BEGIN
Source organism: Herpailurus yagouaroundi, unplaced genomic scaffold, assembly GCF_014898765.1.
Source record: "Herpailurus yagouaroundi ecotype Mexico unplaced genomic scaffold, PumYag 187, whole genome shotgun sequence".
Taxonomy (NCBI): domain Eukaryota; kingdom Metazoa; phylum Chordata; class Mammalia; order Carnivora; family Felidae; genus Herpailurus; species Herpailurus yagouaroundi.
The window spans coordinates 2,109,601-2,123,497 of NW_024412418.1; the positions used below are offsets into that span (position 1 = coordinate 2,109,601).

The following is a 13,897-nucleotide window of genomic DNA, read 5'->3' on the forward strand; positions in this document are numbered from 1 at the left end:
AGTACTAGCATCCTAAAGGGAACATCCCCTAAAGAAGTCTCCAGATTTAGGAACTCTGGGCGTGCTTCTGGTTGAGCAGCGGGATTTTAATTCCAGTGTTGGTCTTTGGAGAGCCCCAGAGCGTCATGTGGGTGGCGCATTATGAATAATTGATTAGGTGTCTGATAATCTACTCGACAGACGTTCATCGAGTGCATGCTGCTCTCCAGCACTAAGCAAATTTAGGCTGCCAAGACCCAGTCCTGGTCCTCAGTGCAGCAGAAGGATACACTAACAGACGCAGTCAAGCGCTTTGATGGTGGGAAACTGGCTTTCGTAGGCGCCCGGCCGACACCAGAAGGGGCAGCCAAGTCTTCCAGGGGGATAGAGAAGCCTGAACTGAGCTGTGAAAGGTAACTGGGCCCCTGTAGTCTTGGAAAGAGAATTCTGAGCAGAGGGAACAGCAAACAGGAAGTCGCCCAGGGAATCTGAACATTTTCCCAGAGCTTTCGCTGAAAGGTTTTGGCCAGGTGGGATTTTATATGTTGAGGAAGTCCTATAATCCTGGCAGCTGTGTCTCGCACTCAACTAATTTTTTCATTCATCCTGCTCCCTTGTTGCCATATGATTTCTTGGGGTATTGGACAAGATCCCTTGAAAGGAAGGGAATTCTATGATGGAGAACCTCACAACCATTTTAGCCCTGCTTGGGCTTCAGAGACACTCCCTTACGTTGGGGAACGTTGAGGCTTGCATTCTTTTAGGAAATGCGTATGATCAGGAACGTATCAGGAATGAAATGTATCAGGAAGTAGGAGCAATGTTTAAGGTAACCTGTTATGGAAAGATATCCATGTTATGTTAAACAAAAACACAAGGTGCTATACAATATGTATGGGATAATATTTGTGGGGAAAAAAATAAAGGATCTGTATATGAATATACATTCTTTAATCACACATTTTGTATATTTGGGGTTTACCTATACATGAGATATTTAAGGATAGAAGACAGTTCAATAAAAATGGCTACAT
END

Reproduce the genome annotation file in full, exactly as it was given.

Source organism: Herpailurus yagouaroundi, unplaced genomic scaffold, assembly GCF_014898765.1.
Source record: "Herpailurus yagouaroundi ecotype Mexico unplaced genomic scaffold, PumYag 187, whole genome shotgun sequence".
Taxonomy (NCBI): domain Eukaryota; kingdom Metazoa; phylum Chordata; class Mammalia; order Carnivora; family Felidae; genus Herpailurus; species Herpailurus yagouaroundi.
The window spans coordinates 2,109,601-2,123,497 of NW_024412418.1; the positions used below are offsets into that span (position 1 = coordinate 2,109,601).

The following is a 13,897-nucleotide window of genomic DNA, read 5'->3' on the forward strand; positions in this document are numbered from 1 at the left end:
AGTACTAGCATCCTAAAGGGAACATCCCCTAAAGAAGTCTCCAGATTTAGGAACTCTGGGCGTGCTTCTGGTTGAGCAGCGGGATTTTAATTCCAGTGTTGGTCTTTGGAGAGCCCCAGAGCGTCATGTGGGTGGCGCATTATGAATAATTGATTAGGTGTCTGATAATCTACTCGACAGACGTTCATCGAGTGCATGCTGCTCTCCAGCACTAAGCAAATTTAGGCTGCCAAGACCCAGTCCTGGTCCTCAGTGCAGCAGAAGGATACACTAACAGACGCAGTCAAGCGCTTTGATGGTGGGAAACTGGCTTTCGTAGGCGCCCGGCCGACACCAGAAGGGGCAGCCAAGTCTTCCAGGGGGATAGAGAAGCCTGAACTGAGCTGTGAAAGGTAACTGGGCCCCTGTAGTCTTGGAAAGAGAATTCTGAGCAGAGGGAACAGCAAACAGGAAGTCGCCCAGGGAATCTGAACATTTTCCCAGAGCTTTCGCTGAAAGGTTTTGGCCAGGTGGGATTTTATATGTTGAGGAAGTCCTATAATCCTGGCAGCTGTGTCTCGCACTCAACTAATTTTTTCATTCATCCTGCTCCCTTGTTGCCATATGATTTCTTGGGGTATTGGACAAGATCCCTTGAAAGGAAGGGAATTCTATGATGGAGAACCTCACAACCATTTTAGCCCTGCTTGGGCTTCAGAGACACTCCCTTACGTTGGGGAACGTTGAGGCTTGCATTCTTTTAGGAAATGCGTATGATCAGGAACGTATCAGGAATGAAATGTATCAGGAAGTAGGAGCAATGTTTAAGGTAACCTGTTATGGAAAGATATCCATGTTATGTTAAACAAAAACACAAGGTGCTATACAATATGTATGGGATAATATTTGTGGGGAAAAAAATAAAGGATCTGTATATGAATATACATTCTTTAATCACACATTTTGTATATTTGGGGTTTACCTATACATGAGATATTTAAGGATAGAAGACAGTTCAATAAAAATGGCTACAT